The fact of the matter is that most people won’t care, because most people don’t think they are affected by the disasters Iain Duncan Smith is inflicting on us.
They are wrong.
Just go back and consider the cost of all his mistakes: Billions of pounds wasted. Possibly tens of billions, when you consider the cumulative effect (although this would be a hard concept for him; he has resisted all attempts to get his Department to provide a cumulative assessment of his regressive changes’ effect on this country’s poor for many months, claiming it would be “too difficult”).
Tens of billions of pounds have been wasted on his so-called attempts to cut the benefit bill, while that bill has increased, year on year, because of his government’s policies.
As Adlai Stevenson said of Nixon (and the comparison to Nixon is well-deserved): “He is the kind of politician who would cut down a redwood tree and then mount the stump to make a speech for conservation.”
This hypocrite does not speak for you. He doesn’t speak for the taxpayers because he is robbing them of their hard-earned money and wasting it despicably. He doesn’t speak for the unemployed, the sick or the disabled because he is a social darwinist who would steal a wheelchair to see how the owner managed without it. He doesn’t speak for Parliament because he has lied to Parliament.
Why aren’t you demanding his dismissal in your millions?
A liar revealed: Grant Shapps, chairman of the Conservative Party (not ‘Michael Green’, as his name-badge suggests). The assertions he made this morning were proved wrong this afternoon.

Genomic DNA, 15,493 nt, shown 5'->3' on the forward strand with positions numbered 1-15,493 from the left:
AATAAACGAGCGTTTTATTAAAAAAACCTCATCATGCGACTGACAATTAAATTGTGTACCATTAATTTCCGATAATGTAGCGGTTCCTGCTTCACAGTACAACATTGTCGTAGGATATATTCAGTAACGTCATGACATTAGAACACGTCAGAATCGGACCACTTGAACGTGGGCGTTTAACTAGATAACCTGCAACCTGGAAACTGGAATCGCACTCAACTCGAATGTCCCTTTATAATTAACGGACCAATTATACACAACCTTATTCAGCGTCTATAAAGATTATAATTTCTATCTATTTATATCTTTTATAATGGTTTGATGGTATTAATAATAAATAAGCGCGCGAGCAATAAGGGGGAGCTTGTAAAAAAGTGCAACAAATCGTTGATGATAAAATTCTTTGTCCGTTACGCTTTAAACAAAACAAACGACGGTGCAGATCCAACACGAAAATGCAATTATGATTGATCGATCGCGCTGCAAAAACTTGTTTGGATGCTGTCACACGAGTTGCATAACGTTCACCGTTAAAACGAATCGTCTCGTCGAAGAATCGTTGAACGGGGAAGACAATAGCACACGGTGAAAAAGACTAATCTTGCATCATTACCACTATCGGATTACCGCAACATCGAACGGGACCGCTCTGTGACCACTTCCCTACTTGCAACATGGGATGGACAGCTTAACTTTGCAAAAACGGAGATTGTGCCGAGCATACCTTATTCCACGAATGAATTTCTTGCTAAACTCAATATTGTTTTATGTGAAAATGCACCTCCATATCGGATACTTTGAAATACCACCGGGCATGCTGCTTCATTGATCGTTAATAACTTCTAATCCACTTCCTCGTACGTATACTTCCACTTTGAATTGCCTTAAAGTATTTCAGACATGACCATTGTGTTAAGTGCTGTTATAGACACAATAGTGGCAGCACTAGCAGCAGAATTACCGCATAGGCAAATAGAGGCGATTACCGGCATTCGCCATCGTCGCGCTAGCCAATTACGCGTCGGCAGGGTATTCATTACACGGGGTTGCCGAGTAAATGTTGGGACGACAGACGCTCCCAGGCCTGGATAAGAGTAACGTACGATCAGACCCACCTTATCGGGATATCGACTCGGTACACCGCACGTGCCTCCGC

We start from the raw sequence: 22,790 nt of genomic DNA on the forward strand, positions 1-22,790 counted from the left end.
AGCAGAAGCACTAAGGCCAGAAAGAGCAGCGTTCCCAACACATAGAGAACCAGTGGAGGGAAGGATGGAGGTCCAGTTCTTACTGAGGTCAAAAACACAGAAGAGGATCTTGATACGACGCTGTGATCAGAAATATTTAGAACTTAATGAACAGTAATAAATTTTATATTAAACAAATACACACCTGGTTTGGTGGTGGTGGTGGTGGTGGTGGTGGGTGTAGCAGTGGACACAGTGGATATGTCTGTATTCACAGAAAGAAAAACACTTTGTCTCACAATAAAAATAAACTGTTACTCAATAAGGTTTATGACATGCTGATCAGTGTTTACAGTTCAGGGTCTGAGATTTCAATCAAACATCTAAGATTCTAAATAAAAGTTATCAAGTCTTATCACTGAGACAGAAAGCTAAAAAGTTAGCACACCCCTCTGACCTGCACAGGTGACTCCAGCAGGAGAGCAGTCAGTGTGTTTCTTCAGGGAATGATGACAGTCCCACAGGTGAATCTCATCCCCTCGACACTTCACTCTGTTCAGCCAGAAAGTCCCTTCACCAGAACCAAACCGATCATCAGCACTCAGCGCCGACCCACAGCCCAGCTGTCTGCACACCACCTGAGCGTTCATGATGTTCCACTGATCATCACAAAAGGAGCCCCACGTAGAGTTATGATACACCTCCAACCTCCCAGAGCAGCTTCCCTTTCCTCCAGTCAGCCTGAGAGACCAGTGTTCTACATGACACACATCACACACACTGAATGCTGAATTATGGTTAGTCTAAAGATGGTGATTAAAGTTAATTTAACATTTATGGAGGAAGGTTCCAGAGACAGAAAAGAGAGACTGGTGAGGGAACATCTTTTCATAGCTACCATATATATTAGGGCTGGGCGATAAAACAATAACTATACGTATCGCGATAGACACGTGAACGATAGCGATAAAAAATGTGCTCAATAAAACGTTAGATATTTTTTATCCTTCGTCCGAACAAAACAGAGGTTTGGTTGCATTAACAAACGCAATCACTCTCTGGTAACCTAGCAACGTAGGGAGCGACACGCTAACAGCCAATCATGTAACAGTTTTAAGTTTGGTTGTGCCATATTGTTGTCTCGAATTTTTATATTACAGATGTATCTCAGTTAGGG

Oh, so she wasn’t invited by the government and she didn’t visit government offices, did she?
And did she really not use the proper terms for government policies like the bedroom tax?
The press statement by Raquel Rolnik, UN special rapporteur on adequate housing, on her mission to examine the effects of the bedroom tax on the people of the UK suggests otherwise. In no uncertain terms.
Once again, Grant Shapps is exposed as a liar.
He is the chairman of the Conservative Party, the organisation that tells us it is running the country, and you can’t believe a word he says.
From 29 August to 11 September 2013, I undertook an official visit to the United Kingdom of Great Britain and Northern Ireland at the invitation of the Government. My visit included various cities in England, Scotland and Northern Ireland. I also had the opportunity to meet Government office from Wales in London.
The main objective of my visit was to assess the country’s achievements and challenges in guaranteeing the right to adequate housing and non-discrimination in this context, in accordance with existing international human rights standards. The assessment includes legislation and policy frameworks as well as the consideration of concrete outcomes from those policies, examining how they respond to the housing needs of women, men and children, with a particular focus on those most vulnerable and disenfranchised.